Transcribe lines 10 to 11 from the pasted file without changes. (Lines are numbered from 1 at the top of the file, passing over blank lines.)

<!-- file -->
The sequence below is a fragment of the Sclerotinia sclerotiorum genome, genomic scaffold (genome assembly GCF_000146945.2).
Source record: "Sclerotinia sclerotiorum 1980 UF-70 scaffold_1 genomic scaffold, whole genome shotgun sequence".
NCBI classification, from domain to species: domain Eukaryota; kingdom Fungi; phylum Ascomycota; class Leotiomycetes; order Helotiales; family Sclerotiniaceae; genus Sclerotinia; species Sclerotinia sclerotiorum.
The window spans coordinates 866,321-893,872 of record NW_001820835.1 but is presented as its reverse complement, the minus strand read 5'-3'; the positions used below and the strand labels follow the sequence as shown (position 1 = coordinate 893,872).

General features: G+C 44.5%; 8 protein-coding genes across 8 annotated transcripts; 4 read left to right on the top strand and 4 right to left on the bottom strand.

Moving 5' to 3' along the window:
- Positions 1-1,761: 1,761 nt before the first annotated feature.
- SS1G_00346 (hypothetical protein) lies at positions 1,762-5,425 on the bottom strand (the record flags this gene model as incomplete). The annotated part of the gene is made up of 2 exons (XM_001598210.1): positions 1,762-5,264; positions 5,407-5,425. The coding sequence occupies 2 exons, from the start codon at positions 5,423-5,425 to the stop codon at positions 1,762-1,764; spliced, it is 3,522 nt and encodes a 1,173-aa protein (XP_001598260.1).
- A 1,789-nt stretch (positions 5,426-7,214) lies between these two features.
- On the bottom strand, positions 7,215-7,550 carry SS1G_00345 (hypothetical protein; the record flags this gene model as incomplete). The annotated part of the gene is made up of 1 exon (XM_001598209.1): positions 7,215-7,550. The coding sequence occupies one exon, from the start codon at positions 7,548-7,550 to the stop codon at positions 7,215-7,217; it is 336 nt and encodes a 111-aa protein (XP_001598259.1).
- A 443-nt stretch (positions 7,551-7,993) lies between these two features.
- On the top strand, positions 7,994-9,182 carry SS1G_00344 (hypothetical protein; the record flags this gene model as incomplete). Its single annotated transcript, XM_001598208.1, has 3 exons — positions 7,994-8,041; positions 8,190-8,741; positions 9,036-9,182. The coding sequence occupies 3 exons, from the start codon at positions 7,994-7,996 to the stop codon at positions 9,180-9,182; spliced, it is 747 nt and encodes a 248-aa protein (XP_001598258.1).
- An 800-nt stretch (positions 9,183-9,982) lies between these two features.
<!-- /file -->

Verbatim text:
- On the bottom strand, positions 7,215-7,550 carry SS1G_00345 (hypothetical protein; the record flags this gene model as incomplete). The annotated part of the gene is made up of 1 exon (XM_001598209.1): positions 7,215-7,550. The coding sequence occupies one exon, from the start codon at positions 7,548-7,550 to the stop codon at positions 7,215-7,217; it is 336 nt and encodes a 111-aa protein (XP_001598259.1).
- A 443-nt stretch (positions 7,551-7,993) lies between these two features.